- Knife blade is another must for basswood and matboard cutting. I use this blade more often than the Fine-Point blade that comes with the machine.
- I keep masking tape near my Cricut because I always use it for holding down material onto the mat, so it doesn’t shift during cutting.
- This is a bit odd, but… lint remover. Hear me out. I still have one from my pet-owning days (RIP, MooMoo 💔), and it’s actually great for removing most of the debris from the sticky mats! Just roll it or dab it on, and when it’s covered with junk, rip out the layer to reveal a fresh, clean, sticky roll.
Grid ruler is my go-to ruler, even when using a knife! It’s made out of plastic so it gets beat up from errand cuts, but I like that it can lay flat on the surface and has grids for easy measuring.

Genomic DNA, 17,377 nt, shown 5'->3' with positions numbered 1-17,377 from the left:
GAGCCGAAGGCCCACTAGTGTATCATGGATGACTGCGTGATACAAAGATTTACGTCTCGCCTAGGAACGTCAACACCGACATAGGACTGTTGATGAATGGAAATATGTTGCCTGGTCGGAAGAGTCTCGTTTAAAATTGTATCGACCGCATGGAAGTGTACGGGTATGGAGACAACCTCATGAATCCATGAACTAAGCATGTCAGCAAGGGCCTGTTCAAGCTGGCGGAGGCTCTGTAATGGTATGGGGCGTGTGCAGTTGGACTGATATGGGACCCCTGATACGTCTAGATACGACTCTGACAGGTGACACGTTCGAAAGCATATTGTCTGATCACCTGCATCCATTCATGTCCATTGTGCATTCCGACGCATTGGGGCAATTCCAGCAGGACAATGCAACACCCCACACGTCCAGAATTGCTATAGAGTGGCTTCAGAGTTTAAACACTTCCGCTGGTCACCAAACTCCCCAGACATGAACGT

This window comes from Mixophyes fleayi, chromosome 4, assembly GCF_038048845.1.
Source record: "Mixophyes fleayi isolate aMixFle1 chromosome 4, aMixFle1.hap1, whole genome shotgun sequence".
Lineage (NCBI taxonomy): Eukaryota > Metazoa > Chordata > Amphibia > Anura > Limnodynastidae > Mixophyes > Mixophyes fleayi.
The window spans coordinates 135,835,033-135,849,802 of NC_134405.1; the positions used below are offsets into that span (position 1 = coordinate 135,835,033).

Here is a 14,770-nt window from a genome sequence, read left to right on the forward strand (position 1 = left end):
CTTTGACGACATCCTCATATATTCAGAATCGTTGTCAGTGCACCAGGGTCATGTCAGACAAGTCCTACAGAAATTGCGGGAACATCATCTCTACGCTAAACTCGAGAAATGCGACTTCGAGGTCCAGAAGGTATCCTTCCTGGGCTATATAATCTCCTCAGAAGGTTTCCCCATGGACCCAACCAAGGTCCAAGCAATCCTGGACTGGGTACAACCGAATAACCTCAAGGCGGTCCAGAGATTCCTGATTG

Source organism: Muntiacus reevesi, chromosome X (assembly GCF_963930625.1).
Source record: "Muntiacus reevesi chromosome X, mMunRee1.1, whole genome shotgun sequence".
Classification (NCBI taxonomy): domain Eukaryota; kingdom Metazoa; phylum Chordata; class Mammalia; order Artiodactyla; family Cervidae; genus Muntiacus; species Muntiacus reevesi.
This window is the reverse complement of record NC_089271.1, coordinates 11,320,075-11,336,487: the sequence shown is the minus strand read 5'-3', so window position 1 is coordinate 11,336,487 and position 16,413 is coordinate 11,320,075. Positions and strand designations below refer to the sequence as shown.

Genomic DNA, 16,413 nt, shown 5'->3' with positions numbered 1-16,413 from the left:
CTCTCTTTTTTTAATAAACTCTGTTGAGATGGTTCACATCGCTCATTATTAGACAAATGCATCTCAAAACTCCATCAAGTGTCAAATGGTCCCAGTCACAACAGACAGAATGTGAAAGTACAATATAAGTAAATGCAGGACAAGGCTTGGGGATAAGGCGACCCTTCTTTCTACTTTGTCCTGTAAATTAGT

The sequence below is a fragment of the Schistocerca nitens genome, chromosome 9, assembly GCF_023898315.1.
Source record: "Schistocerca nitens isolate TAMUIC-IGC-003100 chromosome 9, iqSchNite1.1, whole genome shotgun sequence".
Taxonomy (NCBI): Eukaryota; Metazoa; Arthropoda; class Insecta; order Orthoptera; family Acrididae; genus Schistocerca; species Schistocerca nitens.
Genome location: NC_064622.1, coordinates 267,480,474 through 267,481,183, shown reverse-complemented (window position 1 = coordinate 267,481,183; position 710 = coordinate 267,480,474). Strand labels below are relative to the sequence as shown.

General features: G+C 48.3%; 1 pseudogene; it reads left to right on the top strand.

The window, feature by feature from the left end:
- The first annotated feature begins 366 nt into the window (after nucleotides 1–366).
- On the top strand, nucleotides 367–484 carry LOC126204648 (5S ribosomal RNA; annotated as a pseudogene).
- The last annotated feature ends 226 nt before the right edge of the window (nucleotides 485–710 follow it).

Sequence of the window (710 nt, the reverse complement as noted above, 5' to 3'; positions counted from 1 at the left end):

Metal ruler is my backup ruler, especially if I need the cork backing’s non-slip function. One thing I don’t like about it is that the cork backing prevents it from laying flush to the surface.
Aleene’s is my go-to glue for almost every (if not all) project. I squirt some onto some scrap paper, and use a toothpick to apply it to the pieces. Don’t be tempted to squirt directly onto your pieces, as you’ll end up with a gooey mess!
Elmer’s Craft Bond glue stick is great for paper or when covering a large, flat surface quickly.
Wood glue is usually recommended for wood. I have Gorilla wood glue around, but always reach for Aleene’s first. Someday I will try wood glue and see if it’s any better than Aleene’s, and report back here.
Fabric tape works better for me than fabric glue for gluing down fabric. The tape sticks immediately, so the fabric doesn’t come undone as the glue is drying. Although, you will also need Goo-Gone or other adhesive remover to clean out your scissors after cutting the fabric tape.
Grandmother Stover’s stikflat glue is what I would recommend for putting up wallpaper permanently. It doesn’t buckle the paper at all! I used it for this Brio renovation with awesome results. Just paste it on the wallpaper and use a credit card to smooth it out.